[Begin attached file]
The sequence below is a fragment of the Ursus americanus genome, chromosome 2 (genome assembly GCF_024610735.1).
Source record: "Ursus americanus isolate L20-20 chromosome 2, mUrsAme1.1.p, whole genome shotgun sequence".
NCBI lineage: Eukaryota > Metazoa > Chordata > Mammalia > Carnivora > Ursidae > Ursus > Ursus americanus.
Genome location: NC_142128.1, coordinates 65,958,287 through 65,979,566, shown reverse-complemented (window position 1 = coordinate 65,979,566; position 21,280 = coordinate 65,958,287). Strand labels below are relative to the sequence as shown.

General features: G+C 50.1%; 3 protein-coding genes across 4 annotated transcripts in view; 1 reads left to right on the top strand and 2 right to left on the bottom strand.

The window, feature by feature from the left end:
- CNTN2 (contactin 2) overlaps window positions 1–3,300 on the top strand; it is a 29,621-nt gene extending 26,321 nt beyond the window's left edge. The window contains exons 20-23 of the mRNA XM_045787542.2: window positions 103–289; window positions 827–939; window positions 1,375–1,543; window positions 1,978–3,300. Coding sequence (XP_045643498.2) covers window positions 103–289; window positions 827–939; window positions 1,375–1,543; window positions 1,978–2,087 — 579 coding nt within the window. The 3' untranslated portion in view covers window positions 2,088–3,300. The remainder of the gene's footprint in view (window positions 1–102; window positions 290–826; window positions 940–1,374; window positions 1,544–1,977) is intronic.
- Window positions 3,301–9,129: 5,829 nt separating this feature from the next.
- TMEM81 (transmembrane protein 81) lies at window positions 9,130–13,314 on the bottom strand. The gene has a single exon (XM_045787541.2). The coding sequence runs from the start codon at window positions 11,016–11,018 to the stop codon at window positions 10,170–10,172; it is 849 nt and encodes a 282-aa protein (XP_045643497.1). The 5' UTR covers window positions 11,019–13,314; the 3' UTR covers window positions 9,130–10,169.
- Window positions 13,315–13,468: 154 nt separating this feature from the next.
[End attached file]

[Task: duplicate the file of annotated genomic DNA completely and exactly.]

The sequence below is a fragment of the Ursus americanus genome, chromosome 2 (genome assembly GCF_024610735.1).
Source record: "Ursus americanus isolate L20-20 chromosome 2, mUrsAme1.1.p, whole genome shotgun sequence".
NCBI lineage: Eukaryota > Metazoa > Chordata > Mammalia > Carnivora > Ursidae > Ursus > Ursus americanus.
Genome location: NC_142128.1, coordinates 65,958,287 through 65,979,566, shown reverse-complemented (window position 1 = coordinate 65,979,566; position 21,280 = coordinate 65,958,287). Strand labels below are relative to the sequence as shown.

General features: G+C 50.1%; 3 protein-coding genes across 4 annotated transcripts in view; 1 reads left to right on the top strand and 2 right to left on the bottom strand.

The window, feature by feature from the left end:
- CNTN2 (contactin 2) overlaps window positions 1–3,300 on the top strand; it is a 29,621-nt gene extending 26,321 nt beyond the window's left edge. The window contains exons 20-23 of the mRNA XM_045787542.2: window positions 103–289; window positions 827–939; window positions 1,375–1,543; window positions 1,978–3,300. Coding sequence (XP_045643498.2) covers window positions 103–289; window positions 827–939; window positions 1,375–1,543; window positions 1,978–2,087 — 579 coding nt within the window. The 3' untranslated portion in view covers window positions 2,088–3,300. The remainder of the gene's footprint in view (window positions 1–102; window positions 290–826; window positions 940–1,374; window positions 1,544–1,977) is intronic.
- Window positions 3,301–9,129: 5,829 nt separating this feature from the next.
- TMEM81 (transmembrane protein 81) lies at window positions 9,130–13,314 on the bottom strand. The gene has a single exon (XM_045787541.2). The coding sequence runs from the start codon at window positions 11,016–11,018 to the stop codon at window positions 10,170–10,172; it is 849 nt and encodes a 282-aa protein (XP_045643497.1). The 5' UTR covers window positions 11,019–13,314; the 3' UTR covers window positions 9,130–10,169.
- Window positions 13,315–13,468: 154 nt separating this feature from the next.